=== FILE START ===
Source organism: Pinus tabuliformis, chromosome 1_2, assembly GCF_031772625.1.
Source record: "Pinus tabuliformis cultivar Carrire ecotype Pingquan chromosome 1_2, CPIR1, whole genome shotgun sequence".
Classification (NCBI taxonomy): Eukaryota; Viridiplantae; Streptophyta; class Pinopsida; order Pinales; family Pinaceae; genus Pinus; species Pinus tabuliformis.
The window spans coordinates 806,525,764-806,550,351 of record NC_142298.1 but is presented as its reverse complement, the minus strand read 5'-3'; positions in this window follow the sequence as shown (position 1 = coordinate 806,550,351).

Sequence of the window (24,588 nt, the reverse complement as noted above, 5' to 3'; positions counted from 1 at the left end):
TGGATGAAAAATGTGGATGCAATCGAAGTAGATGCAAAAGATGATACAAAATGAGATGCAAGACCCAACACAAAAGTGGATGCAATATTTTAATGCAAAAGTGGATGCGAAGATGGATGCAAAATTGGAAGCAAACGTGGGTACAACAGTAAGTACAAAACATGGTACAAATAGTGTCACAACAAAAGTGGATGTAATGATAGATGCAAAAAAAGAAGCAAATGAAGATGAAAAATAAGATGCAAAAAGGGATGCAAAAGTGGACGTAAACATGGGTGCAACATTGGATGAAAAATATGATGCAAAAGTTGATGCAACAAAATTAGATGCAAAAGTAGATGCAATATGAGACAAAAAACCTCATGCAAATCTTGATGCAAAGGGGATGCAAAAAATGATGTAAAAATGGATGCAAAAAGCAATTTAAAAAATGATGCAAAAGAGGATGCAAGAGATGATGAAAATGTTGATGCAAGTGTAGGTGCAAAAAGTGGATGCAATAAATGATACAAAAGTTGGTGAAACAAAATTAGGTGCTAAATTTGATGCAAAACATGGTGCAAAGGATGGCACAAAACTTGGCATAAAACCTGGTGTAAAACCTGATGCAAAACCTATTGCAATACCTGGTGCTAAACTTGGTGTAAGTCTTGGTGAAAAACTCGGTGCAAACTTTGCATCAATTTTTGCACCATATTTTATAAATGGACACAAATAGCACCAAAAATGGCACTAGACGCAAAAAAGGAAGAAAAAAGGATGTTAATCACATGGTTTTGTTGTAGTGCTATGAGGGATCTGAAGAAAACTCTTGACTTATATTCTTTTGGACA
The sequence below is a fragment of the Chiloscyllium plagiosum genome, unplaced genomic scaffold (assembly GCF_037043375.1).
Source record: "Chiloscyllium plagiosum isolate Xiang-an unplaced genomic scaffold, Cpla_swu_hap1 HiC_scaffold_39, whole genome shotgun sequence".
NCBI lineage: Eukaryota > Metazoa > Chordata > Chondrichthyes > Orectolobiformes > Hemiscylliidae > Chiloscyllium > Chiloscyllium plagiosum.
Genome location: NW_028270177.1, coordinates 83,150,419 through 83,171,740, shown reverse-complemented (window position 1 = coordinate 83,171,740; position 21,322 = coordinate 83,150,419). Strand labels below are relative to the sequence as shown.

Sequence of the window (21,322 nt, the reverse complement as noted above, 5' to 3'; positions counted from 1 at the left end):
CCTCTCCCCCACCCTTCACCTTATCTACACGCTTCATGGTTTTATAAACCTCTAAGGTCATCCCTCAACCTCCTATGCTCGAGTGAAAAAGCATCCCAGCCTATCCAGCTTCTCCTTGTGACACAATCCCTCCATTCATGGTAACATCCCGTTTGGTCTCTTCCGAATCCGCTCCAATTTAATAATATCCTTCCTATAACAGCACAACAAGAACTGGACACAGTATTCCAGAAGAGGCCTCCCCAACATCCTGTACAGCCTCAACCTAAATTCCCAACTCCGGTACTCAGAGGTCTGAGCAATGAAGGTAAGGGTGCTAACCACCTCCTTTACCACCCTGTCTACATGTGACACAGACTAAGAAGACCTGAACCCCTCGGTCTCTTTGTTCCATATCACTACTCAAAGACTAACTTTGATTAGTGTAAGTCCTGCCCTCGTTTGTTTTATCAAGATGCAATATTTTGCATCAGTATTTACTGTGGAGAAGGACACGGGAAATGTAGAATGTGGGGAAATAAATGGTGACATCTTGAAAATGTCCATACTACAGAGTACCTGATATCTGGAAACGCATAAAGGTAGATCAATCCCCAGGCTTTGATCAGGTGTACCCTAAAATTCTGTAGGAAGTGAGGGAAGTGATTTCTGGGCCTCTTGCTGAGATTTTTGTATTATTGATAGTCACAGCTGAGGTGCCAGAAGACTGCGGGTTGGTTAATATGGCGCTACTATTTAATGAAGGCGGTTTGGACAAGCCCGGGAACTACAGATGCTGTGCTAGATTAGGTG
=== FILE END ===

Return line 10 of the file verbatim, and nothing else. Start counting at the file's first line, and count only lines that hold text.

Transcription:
Genome location: NW_028270177.1, coordinates 83,150,419 through 83,171,740, shown reverse-complemented (window position 1 = coordinate 83,171,740; position 21,322 = coordinate 83,150,419). Strand labels below are relative to the sequence as shown.